Spyglass Hill Golf Course
Spyglass Hill has been ranked as one of the top courses in the U.S. by Golf Magazine's panel of experts.
Spyglass Hill suffers in the long shadows cast by its neighbors, Pebble Beach and Cypress Point, but many serious golfers will claim under oath that Spyglass is harder than its more celebrated neighbors -- and more than a few will whisper that it's better.
The first six holes may be the most dramatic in the world. The first is a long par 5 that plummets down a hill and doglegs left, giving golfers a magnificent view of the Pacific. The second hole is a short, narrow, uphill par 4. The fairway is surrounded by ice plant, an indigenous weed that thrives in the sandy soil of the Monterey Peninsula. The 3rd hole, a mid-length par 3, again goes downhill toward the water to a green that is guarded by sandy mounds.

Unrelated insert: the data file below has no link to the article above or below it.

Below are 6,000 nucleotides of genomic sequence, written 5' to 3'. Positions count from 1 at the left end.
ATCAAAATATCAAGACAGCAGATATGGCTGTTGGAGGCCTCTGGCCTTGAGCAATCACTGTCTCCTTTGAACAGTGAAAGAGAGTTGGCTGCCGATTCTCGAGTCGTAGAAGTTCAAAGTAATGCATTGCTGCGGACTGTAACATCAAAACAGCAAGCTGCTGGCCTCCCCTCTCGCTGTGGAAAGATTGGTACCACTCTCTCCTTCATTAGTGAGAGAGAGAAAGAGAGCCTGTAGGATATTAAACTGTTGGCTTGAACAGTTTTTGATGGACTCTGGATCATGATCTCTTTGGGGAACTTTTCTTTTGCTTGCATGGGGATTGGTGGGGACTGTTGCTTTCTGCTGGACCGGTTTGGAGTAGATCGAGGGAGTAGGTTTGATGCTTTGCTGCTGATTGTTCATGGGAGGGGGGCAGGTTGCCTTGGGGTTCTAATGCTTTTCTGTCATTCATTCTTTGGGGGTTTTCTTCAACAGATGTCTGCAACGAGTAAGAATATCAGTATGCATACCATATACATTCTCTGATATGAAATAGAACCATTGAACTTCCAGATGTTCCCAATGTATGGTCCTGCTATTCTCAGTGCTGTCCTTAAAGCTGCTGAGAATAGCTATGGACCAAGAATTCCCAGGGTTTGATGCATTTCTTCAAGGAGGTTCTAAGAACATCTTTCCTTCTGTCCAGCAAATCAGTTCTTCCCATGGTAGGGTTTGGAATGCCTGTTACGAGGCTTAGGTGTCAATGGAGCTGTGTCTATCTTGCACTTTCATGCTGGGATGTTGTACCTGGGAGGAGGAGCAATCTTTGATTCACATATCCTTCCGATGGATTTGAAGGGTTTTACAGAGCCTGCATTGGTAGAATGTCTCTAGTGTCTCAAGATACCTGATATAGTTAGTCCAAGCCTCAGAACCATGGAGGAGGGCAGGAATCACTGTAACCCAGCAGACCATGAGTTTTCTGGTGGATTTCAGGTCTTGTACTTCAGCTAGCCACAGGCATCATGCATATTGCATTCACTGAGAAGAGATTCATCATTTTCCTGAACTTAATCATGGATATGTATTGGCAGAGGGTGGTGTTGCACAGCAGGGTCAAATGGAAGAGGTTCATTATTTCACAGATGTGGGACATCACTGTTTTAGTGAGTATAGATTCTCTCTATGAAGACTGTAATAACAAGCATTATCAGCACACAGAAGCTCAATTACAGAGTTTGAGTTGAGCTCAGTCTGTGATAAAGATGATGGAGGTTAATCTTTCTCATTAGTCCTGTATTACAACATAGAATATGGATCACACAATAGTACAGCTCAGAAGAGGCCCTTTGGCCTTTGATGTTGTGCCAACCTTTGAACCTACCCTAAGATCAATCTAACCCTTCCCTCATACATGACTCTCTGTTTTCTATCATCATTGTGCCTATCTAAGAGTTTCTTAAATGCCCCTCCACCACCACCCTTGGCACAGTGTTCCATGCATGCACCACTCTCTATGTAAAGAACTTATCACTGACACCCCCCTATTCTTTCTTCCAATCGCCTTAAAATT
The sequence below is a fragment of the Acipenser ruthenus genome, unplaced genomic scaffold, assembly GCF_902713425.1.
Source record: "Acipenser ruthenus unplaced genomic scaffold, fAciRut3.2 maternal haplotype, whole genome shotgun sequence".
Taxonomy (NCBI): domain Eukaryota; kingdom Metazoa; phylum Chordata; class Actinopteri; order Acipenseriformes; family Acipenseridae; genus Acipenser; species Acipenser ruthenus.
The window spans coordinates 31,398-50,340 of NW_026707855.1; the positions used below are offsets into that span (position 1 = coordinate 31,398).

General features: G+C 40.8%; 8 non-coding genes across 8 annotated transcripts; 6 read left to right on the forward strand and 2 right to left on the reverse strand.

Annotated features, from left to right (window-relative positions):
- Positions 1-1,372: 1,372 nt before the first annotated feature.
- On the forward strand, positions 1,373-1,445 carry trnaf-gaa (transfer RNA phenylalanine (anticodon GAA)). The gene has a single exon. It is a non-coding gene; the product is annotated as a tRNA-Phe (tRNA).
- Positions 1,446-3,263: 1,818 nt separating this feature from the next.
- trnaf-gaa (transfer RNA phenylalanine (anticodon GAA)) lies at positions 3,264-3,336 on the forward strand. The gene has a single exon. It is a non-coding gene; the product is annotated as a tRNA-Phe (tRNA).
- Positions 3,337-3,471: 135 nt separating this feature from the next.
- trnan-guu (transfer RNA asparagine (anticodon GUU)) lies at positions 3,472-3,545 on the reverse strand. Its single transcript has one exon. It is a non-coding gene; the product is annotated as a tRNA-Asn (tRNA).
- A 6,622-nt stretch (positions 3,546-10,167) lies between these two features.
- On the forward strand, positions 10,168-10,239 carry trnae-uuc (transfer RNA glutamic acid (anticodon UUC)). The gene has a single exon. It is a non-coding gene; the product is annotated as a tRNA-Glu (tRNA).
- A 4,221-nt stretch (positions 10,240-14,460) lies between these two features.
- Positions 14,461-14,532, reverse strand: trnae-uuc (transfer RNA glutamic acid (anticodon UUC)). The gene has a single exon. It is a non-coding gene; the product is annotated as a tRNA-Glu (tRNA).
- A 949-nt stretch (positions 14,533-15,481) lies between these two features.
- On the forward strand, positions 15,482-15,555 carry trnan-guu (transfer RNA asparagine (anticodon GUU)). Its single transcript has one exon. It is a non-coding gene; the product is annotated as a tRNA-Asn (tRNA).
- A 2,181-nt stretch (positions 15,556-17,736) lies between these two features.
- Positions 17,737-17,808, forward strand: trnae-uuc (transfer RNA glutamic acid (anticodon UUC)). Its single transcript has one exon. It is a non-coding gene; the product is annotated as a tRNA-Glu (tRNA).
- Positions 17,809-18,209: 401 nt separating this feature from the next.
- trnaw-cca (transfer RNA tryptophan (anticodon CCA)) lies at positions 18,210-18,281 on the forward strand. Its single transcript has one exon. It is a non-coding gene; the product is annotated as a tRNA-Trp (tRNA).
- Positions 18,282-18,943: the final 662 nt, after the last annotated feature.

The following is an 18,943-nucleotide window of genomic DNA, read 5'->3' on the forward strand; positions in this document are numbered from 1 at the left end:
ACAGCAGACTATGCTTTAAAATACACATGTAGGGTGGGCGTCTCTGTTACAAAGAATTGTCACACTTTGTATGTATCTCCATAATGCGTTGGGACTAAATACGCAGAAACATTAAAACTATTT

The 4th hole is one of Robert Trent Jones Sr.'s favorite par 4s. Players must choose between playing it safe off the tee, which means attacking the pencil-thin green (in some areas it is less than six paces across) from farther out, or challenging the ice plant and sand on the left to set up a shorter approach. The 5th hole is a 197-yard par 3 that plays toward the ocean once again.
Critics complain that, after the sixth tee, you're done with the ocean and the ice plant. That's true, but the inland holes are gorgeous and tough. Two are among the most underrated in golf: the reverse-cambered par-4 8th that slopes to the right but doglegs left, and the brutal 16th, a par 4 where merely hitting the green in regulation is cause for celebration. Recent improvements in drainage have Spyglass in its best shape ever.
For more information, go to pebblebeach.com.Design - Golf Course at Spyglass Hill Golf Course
- Year Built: 1966
- Designer: Robert Trent Jones, Sr.
- Greens Grass Type: Poa Annua Grass
- Fairways Grass Type: Poa Annua Grass
- Water Hazards: Yes
- Sand Bunkers: 71-80
- Yardage Markers: 200, 150, 100 Yard Markers